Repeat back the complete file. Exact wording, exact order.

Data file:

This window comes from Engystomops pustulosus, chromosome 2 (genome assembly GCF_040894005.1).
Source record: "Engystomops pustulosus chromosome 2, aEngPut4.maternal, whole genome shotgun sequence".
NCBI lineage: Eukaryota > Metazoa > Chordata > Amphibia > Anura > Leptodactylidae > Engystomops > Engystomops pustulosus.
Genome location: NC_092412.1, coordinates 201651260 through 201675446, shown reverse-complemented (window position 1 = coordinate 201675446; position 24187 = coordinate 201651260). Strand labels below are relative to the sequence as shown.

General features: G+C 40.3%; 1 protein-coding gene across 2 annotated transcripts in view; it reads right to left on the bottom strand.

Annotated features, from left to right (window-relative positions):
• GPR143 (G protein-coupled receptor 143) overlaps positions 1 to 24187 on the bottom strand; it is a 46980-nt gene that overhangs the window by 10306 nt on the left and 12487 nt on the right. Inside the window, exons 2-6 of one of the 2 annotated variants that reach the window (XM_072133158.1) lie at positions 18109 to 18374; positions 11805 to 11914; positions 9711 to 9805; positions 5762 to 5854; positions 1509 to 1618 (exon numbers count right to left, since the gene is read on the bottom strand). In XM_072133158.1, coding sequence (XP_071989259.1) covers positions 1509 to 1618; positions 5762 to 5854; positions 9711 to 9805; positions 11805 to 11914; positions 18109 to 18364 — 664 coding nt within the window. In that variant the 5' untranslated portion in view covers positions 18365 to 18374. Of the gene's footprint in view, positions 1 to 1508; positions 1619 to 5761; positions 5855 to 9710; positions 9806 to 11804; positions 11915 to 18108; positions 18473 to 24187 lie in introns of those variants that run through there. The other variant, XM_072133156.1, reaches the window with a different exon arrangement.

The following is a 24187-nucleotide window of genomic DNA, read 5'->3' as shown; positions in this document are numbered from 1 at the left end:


This window comes from Engystomops pustulosus, chromosome 2 (genome assembly GCF_040894005.1).
Source record: "Engystomops pustulosus chromosome 2, aEngPut4.maternal, whole genome shotgun sequence".
NCBI lineage: Eukaryota > Metazoa > Chordata > Amphibia > Anura > Leptodactylidae > Engystomops > Engystomops pustulosus.
Genome location: NC_092412.1, coordinates 201651260 through 201675446, shown reverse-complemented (window position 1 = coordinate 201675446; position 24187 = coordinate 201651260). Strand labels below are relative to the sequence as shown.

General features: G+C 40.3%; 1 protein-coding gene across 2 annotated transcripts in view; it reads right to left on the bottom strand.

Annotated features, from left to right (window-relative positions):
• GPR143 (G protein-coupled receptor 143) overlaps positions 1 to 24187 on the bottom strand; it is a 46980-nt gene that overhangs the window by 10306 nt on the left and 12487 nt on the right. Inside the window, exons 2-6 of one of the 2 annotated variants that reach the window (XM_072133158.1) lie at positions 18109 to 18374; positions 11805 to 11914; positions 9711 to 9805; positions 5762 to 5854; positions 1509 to 1618 (exon numbers count right to left, since the gene is read on the bottom strand). In XM_072133158.1, coding sequence (XP_071989259.1) covers positions 1509 to 1618; positions 5762 to 5854; positions 9711 to 9805; positions 11805 to 11914; positions 18109 to 18364 — 664 coding nt within the window. In that variant the 5' untranslated portion in view covers positions 18365 to 18374. Of the gene's footprint in view, positions 1 to 1508; positions 1619 to 5761; positions 5855 to 9710; positions 9806 to 11804; positions 11915 to 18108; positions 18473 to 24187 lie in introns of those variants that run through there. The other variant, XM_072133156.1, reaches the window with a different exon arrangement.

The following is a 24187-nucleotide window of genomic DNA, read 5'->3' as shown; positions in this document are numbered from 1 at the left end: